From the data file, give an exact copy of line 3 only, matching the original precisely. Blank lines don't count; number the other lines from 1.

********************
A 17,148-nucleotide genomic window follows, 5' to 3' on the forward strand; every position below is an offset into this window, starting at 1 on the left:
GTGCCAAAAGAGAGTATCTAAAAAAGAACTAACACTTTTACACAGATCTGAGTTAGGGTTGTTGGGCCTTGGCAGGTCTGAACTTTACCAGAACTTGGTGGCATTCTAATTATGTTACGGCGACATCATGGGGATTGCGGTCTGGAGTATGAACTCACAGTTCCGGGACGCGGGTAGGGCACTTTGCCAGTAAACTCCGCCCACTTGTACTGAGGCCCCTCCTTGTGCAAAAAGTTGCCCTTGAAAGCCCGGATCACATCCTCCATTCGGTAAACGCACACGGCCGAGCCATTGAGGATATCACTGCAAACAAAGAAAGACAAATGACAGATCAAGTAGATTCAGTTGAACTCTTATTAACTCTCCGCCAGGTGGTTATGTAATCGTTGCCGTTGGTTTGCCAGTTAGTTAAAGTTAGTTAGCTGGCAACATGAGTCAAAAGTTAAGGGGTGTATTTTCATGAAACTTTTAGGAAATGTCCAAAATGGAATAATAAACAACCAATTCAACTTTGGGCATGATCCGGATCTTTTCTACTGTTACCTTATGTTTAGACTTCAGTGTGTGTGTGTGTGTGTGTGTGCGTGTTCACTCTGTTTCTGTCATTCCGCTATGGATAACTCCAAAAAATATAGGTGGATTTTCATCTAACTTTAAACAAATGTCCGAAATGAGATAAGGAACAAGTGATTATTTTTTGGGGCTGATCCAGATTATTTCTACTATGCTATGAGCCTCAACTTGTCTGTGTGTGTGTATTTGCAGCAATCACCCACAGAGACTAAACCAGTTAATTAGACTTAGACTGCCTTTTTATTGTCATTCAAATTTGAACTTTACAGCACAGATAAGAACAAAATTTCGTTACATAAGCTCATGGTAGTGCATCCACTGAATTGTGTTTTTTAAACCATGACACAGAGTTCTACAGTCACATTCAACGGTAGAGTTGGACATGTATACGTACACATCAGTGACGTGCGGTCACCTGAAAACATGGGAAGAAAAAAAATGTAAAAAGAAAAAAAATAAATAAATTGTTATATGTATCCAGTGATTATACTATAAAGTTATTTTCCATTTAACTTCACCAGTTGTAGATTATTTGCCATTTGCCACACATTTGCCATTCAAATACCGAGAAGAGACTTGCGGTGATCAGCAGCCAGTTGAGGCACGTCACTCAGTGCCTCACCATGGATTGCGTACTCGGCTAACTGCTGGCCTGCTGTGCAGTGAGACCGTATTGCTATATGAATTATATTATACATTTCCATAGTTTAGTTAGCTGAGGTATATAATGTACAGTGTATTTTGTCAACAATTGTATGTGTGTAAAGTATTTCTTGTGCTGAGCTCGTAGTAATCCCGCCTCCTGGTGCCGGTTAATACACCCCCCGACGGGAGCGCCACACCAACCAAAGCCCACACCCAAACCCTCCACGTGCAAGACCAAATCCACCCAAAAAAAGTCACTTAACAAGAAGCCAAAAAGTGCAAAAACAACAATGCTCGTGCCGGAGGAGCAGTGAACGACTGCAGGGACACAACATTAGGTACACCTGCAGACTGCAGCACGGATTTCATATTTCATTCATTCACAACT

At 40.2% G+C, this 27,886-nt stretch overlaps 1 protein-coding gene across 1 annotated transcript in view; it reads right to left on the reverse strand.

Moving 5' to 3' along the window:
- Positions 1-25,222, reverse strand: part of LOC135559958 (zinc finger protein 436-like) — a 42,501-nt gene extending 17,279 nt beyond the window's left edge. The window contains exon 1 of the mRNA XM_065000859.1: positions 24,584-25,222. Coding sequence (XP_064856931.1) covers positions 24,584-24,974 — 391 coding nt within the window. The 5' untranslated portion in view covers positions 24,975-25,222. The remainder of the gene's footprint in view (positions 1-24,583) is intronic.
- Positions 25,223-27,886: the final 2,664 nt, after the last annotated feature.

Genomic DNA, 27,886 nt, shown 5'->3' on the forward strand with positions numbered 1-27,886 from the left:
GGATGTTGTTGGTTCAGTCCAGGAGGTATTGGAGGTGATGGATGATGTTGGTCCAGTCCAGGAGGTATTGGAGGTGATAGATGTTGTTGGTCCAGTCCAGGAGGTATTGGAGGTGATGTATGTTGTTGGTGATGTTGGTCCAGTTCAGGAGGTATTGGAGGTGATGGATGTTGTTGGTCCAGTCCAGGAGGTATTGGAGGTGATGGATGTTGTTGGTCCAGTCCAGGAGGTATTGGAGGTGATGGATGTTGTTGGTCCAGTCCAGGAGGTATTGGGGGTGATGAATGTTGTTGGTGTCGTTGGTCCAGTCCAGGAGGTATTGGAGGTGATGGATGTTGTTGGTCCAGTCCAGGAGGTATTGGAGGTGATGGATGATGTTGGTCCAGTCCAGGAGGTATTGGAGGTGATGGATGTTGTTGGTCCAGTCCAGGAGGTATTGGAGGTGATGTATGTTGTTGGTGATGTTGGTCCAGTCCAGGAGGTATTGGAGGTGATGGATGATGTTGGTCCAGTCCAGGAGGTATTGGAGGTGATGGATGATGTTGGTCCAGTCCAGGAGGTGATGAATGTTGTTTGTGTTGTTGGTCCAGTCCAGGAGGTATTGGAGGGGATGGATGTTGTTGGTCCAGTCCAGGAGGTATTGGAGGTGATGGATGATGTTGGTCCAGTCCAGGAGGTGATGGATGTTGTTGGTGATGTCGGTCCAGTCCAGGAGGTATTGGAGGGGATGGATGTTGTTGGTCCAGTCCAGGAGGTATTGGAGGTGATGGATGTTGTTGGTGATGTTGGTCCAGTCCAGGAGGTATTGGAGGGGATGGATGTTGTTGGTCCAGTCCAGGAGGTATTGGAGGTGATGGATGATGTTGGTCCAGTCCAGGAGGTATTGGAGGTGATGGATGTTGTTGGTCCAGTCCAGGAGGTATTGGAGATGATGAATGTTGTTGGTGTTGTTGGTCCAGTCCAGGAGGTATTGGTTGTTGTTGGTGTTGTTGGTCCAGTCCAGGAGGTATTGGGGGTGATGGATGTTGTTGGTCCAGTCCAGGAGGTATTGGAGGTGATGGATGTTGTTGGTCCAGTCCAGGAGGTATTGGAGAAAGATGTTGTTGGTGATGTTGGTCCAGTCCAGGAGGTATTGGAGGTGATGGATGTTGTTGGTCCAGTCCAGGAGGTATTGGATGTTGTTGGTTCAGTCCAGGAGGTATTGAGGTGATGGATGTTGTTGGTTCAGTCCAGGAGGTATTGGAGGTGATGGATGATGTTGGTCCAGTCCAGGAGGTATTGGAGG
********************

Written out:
At 40.2% G+C, this 27,886-nt stretch overlaps 1 protein-coding gene across 1 annotated transcript in view; it reads right to left on the reverse strand.